The British Army marches on its stomach, fights for king, queen, god and country, upholds itself as a bastion of exemplary standards and is never afraid to say ‘stop it, that’s silly’ if things get out of hand.
Like any ‘organisation’, the British Army is also focused on the process of so-called digital transformation.
Our force’s technology interest (like any organisation) today is of course focused on data in environments where that data is operational and intelligence information of life-changing importance. This isn’t just mission critical, it’s military mission critical.
A major multi-vendor open technology consortium is now working to improve the Army’s understanding of the readiness of its troops and equipment.
The consortium’s lead partner is German softwarehaus Software AG.
Software AG reminds us that, like many organisations, the British Army is saddled with a number of overlapping legacy technologies, with information siloed in many different systems and databases contracted to different system integrators.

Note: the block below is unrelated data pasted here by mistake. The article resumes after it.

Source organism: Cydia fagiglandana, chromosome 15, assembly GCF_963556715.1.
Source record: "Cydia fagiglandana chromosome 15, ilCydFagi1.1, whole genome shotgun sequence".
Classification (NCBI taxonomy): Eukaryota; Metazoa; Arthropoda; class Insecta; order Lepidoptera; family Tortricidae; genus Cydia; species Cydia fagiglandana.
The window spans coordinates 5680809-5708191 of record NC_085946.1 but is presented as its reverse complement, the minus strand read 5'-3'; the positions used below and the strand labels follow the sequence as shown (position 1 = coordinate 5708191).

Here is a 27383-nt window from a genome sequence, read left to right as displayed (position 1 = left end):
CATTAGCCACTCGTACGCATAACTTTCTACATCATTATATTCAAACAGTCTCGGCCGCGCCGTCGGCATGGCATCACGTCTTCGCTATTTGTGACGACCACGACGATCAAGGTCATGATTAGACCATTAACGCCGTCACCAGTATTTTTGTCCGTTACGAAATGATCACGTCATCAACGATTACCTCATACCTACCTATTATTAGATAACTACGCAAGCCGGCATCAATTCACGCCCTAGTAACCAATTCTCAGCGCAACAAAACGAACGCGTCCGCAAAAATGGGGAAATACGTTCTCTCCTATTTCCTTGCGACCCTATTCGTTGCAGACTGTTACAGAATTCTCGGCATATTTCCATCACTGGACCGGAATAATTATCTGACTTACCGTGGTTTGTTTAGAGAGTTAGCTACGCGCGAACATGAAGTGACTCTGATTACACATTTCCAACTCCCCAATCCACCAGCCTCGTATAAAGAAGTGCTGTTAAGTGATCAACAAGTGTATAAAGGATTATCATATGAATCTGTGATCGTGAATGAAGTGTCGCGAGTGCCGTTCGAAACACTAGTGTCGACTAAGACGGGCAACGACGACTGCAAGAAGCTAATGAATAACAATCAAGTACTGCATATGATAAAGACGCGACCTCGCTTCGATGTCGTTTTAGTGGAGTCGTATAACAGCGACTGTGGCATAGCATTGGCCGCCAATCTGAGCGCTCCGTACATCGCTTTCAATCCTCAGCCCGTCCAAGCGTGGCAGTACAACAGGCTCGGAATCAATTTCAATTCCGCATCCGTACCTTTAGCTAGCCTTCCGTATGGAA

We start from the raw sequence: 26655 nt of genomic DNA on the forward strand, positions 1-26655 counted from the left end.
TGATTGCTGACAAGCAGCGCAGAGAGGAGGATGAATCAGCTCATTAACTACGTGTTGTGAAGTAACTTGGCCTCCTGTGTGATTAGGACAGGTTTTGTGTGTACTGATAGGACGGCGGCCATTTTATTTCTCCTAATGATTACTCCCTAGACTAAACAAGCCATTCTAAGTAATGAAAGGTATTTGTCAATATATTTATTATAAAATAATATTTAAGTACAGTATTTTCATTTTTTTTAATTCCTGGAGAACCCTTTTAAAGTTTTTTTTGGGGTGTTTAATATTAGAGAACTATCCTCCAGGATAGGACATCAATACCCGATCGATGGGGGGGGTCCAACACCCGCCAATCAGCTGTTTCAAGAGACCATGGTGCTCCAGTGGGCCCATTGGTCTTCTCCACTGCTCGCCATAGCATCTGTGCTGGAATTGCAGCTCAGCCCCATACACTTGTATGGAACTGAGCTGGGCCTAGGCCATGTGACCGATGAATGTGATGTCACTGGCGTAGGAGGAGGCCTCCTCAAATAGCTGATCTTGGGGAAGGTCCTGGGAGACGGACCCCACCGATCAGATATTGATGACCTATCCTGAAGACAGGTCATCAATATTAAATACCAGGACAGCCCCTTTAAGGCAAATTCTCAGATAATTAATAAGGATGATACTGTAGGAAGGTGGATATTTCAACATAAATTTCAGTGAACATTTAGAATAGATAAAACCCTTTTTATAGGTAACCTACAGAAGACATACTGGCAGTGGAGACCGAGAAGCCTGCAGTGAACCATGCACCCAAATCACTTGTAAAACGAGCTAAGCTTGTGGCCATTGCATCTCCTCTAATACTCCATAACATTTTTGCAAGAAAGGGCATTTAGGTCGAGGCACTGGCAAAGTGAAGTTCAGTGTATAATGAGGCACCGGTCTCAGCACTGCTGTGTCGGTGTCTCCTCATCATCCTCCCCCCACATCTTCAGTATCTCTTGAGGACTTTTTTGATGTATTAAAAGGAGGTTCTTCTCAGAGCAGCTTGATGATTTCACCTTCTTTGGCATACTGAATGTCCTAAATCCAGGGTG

Don’t mention the monoliths
The Army has now been on a journey to decompose large monolithic internally developed applications to loosely coupled services, designed to be externalised.
To do so, it required an API (Application Programme Interface) management platform to enable governance, monitoring, securing and support of the APIs — this is what it gets from Software AG, along with software to integrate with large defence applications to expose reference data and services.
Software AG’s webMethods integration platform and its CentraSite (an API catalogue and services registry) are the two technology bases in use here.
“Without effective data and services, it’s very difficult for planners to understand our forces’ state of readiness, or to create much-needed services for our soldiers; this is where the Software AG API suite is adding real value” said Lt Col Dorian Seabrook, head of operations at Army Software House.
The use of Software AG’s API Management capability is said to enable a range of services across boundaries, drawing information from numerous systems to support a range of functions from HR, equipment availability, operational readiness, payment of reserves and trialling remote processing automation on legacy systems.
Head of UK public sector and alliances for Software AG Clive Freedman has said that, like many public-sector organisations, budget cuts mean that the Armed Forces are being asked to do more with less.
“The British Army has looked at how businesses in the private sector are using technologies such as Master Data Management (MDM) and APIs to improve data sharing and visibility, save money and boost effectiveness,” said Freedman.
Truth be told then, the British Army is now following an API-first strategy for interoperability to data and services that have been thus far not possible — that’s not silly.